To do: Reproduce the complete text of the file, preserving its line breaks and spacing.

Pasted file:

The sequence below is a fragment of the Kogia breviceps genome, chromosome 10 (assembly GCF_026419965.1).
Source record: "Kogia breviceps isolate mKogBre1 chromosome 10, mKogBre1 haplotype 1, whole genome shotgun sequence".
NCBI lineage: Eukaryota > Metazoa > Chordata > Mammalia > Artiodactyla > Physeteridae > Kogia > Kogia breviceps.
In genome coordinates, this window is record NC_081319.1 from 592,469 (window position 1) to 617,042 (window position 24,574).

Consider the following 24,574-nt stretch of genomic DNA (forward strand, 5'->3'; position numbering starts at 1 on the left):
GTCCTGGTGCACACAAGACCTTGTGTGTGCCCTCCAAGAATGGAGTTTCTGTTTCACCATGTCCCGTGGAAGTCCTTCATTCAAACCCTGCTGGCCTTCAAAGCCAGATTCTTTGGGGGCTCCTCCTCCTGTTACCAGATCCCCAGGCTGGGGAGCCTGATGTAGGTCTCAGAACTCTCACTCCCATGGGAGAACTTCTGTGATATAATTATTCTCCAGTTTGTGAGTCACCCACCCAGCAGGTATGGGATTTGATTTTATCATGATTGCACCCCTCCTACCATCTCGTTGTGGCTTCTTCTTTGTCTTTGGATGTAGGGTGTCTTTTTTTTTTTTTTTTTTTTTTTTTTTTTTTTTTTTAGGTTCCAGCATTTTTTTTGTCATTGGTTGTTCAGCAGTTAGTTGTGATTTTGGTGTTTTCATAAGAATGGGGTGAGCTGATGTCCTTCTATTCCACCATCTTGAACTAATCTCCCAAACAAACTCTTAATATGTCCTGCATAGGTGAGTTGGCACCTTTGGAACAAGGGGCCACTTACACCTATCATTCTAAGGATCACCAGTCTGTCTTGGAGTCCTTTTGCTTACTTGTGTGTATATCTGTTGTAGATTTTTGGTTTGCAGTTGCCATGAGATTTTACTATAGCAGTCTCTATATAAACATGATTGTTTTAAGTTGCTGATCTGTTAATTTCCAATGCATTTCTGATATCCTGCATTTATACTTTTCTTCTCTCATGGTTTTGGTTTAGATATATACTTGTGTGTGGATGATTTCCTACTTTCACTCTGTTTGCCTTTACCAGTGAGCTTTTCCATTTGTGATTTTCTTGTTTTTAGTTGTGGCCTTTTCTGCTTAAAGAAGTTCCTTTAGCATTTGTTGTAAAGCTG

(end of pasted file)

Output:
The sequence below is a fragment of the Kogia breviceps genome, chromosome 10 (assembly GCF_026419965.1).
Source record: "Kogia breviceps isolate mKogBre1 chromosome 10, mKogBre1 haplotype 1, whole genome shotgun sequence".
NCBI lineage: Eukaryota > Metazoa > Chordata > Mammalia > Artiodactyla > Physeteridae > Kogia > Kogia breviceps.
In genome coordinates, this window is record NC_081319.1 from 592,469 (window position 1) to 617,042 (window position 24,574).

Consider the following 24,574-nt stretch of genomic DNA (forward strand, 5'->3'; position numbering starts at 1 on the left):
GTCCTGGTGCACACAAGACCTTGTGTGTGCCCTCCAAGAATGGAGTTTCTGTTTCACCATGTCCCGTGGAAGTCCTTCATTCAAACCCTGCTGGCCTTCAAAGCCAGATTCTTTGGGGGCTCCTCCTCCTGTTACCAGATCCCCAGGCTGGGGAGCCTGATGTAGGTCTCAGAACTCTCACTCCCATGGGAGAACTTCTGTGATATAATTATTCTCCAGTTTGTGAGTCACCCACCCAGCAGGTATGGGATTTGATTTTATCATGATTGCACCCCTCCTACCATCTCGTTGTGGCTTCTTCTTTGTCTTTGGATGTAGGGTGTCTTTTTTTTTTTTTTTTTTTTTTTTTTTTTTTTTTTTAGGTTCCAGCATTTTTTTTGTCATTGGTTGTTCAGCAGTTAGTTGTGATTTTGGTGTTTTCATAAGAATGGGGTGAGCTGATGTCCTTCTATTCCACCATCTTGAACTAATCTCCCAAACAAACTCTTAATATGTCCTGCATAGGTGAGTTGGCACCTTTGGAACAAGGGGCCACTTACACCTATCATTCTAAGGATCACCAGTCTGTCTTGGAGTCCTTTTGCTTACTTGTGTGTATATCTGTTGTAGATTTTTGGTTTGCAGTTGCCATGAGATTTTACTATAGCAGTCTCTATATAAACATGATTGTTTTAAGTTGCTGATCTGTTAATTTCCAATGCATTTCTGATATCCTGCATTTATACTTTTCTTCTCTCATGGTTTTGGTTTAGATATATACTTGTGTGTGGATGATTTCCTACTTTCACTCTGTTTGCCTTTACCAGTGAGCTTTTCCATTTGTGATTTTCTTGTTTTTAGTTGTGGCCTTTTCTGCTTAAAGAAGTTCCTTTAGCATTTGTTGTAAAGCTG